26 MARCH 2012


Halifax: Before we talk about whether taxes are fair, we need to talk about what taxes are for.

This is the message in AIMS’ latest paper, First Things First, by AIMS Director of Research Don McIver.  

“Recent public demonstrations highlighting the unevenness in income distribution – captured by the “we are the 99 percent” slogan – have amplified demands for tax reforms that would produce greater equity while generating revenue,” says McIver.

Before pursuing tax reform, however, McIver argues that the government needs to cut spending and get their priorities in order. “We must first answer two key questions,” says McIver, “what programs and services is government going to fund, and who are we going to buy those services from? Only then should we discuss who to tax to pay for them.”

In First Things First, McIver explains how the tax and spending systems could be restructured to improve efficiency and effectiveness, while simultaneously achieving equity outcomes.

He calls for all levels of government to immediately and cooperatively perform a dramatic review of their spending, and make cuts before they attempt tax reform. “This spending review should ensure that the level of government delivering a service also collects the taxes or fees associated with funding that service,” says McIver. “Boutique tax credits and special exemptions should be eliminated wherever feasible.”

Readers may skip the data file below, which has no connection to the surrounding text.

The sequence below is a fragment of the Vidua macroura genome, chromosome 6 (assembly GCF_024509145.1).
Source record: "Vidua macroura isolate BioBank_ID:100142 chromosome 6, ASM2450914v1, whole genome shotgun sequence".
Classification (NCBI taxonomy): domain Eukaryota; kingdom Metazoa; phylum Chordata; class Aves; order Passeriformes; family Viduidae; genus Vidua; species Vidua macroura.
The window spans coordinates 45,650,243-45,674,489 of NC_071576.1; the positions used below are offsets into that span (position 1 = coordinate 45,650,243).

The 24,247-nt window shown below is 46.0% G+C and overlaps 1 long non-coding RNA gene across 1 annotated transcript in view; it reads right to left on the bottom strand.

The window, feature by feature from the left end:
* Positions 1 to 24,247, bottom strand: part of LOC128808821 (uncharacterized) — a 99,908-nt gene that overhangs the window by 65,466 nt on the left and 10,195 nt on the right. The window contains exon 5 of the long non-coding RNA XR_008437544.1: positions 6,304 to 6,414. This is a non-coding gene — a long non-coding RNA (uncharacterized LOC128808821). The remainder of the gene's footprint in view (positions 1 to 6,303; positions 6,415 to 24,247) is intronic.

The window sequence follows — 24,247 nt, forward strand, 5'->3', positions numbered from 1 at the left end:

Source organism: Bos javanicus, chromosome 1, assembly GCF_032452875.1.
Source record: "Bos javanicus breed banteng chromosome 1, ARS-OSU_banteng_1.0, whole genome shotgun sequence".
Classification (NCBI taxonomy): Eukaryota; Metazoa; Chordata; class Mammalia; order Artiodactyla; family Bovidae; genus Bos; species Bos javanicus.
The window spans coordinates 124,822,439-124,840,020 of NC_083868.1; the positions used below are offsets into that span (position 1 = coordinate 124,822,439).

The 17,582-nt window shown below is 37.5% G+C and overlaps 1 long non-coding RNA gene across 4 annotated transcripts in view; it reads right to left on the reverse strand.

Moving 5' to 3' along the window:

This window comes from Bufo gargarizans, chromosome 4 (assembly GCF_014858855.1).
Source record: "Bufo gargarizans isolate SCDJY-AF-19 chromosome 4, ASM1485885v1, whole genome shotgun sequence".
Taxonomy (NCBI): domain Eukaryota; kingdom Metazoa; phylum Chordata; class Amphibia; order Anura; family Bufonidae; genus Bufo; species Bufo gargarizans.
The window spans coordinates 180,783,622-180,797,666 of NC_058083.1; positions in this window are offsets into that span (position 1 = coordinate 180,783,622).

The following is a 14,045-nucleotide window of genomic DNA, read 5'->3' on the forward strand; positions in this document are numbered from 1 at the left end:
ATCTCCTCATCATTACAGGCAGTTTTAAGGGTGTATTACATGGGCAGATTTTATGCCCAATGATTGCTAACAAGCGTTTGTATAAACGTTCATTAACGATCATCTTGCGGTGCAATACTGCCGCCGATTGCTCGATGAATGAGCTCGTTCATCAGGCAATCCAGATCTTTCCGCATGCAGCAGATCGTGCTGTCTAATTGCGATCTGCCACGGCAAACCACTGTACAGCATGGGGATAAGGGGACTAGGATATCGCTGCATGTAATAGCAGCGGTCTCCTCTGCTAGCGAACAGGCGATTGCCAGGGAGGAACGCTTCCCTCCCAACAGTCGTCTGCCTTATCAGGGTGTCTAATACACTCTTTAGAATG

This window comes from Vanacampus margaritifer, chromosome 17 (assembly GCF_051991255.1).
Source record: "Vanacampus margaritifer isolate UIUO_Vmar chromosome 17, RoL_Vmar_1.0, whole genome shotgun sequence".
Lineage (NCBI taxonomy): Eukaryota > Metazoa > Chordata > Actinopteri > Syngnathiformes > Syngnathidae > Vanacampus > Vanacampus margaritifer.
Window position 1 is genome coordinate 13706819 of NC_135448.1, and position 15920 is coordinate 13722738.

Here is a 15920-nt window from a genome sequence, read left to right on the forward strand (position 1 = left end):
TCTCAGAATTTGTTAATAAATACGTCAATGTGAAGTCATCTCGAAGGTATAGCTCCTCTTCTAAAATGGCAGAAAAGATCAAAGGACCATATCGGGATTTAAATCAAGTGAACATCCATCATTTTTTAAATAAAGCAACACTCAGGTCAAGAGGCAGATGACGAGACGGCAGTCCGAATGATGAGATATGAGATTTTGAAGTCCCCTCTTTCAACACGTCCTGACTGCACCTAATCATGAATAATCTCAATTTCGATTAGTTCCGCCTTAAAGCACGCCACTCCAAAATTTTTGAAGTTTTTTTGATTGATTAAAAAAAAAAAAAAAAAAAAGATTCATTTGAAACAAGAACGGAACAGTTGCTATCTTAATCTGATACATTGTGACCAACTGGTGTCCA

Ultimately, tax and spending reform should seek to make the tax and spending system as simple as possible.

AIMS President Charles Cirtwill explains, “McIver has provided the outline for the long delayed ‘adult conversation’ about taxes. The question is: are Canadians prepared to have it?”

First Things First: Why tax reform must begin with spending restraint can be found online at: ADDRESS


For more information, please contact:

Don McIver

Director of Research

Atlantic Institute for Market Studies

[email protected]

902.429.1143 ext. 226

Paige T. MacPherson

Communications Officer

Atlantic Institute for Market Studies

[email protected]

Cell: 902.266.4754

Click here to read the full press release.